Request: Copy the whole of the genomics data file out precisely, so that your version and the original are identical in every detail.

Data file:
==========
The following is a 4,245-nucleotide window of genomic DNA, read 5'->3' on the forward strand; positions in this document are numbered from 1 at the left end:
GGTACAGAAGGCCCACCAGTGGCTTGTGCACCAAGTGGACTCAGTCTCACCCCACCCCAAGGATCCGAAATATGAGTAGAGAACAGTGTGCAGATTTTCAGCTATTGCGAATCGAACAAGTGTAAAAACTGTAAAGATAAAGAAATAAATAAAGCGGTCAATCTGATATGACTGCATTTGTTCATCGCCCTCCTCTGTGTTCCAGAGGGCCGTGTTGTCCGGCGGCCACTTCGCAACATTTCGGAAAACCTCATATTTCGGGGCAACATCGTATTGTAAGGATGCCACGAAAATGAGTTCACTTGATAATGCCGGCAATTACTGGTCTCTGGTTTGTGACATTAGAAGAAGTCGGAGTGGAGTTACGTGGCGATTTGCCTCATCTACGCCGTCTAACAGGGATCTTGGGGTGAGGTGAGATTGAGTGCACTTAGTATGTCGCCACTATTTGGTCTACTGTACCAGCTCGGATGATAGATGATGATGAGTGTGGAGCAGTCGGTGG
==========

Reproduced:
The following is a 4,245-nucleotide window of genomic DNA, read 5'->3' on the forward strand; positions in this document are numbered from 1 at the left end:
GGTACAGAAGGCCCACCAGTGGCTTGTGCACCAAGTGGACTCAGTCTCACCCCACCCCAAGGATCCGAAATATGAGTAGAGAACAGTGTGCAGATTTTCAGCTATTGCGAATCGAACAAGTGTAAAAACTGTAAAGATAAAGAAATAAATAAAGCGGTCAATCTGATATGACTGCATTTGTTCATCGCCCTCCTCTGTGTTCCAGAGGGCCGTGTTGTCCGGCGGCCACTTCGCAACATTTCGGAAAACCTCATATTTCGGGGCAACATCGTATTGTAAGGATGCCACGAAAATGAGTTCACTTGATAATGCCGGCAATTACTGGTCTCTGGTTTGTGACATTAGAAGAAGTCGGAGTGGAGTTACGTGGCGATTTGCCTCATCTACGCCGTCTAACAGGGATCTTGGGGTGAGGTGAGATTGAGTGCACTTAGTATGTCGCCACTATTTGGTCTACTGTACCAGCTCGGATGATAGATGATGATGAGTGTGGAGCAGTCGGTGG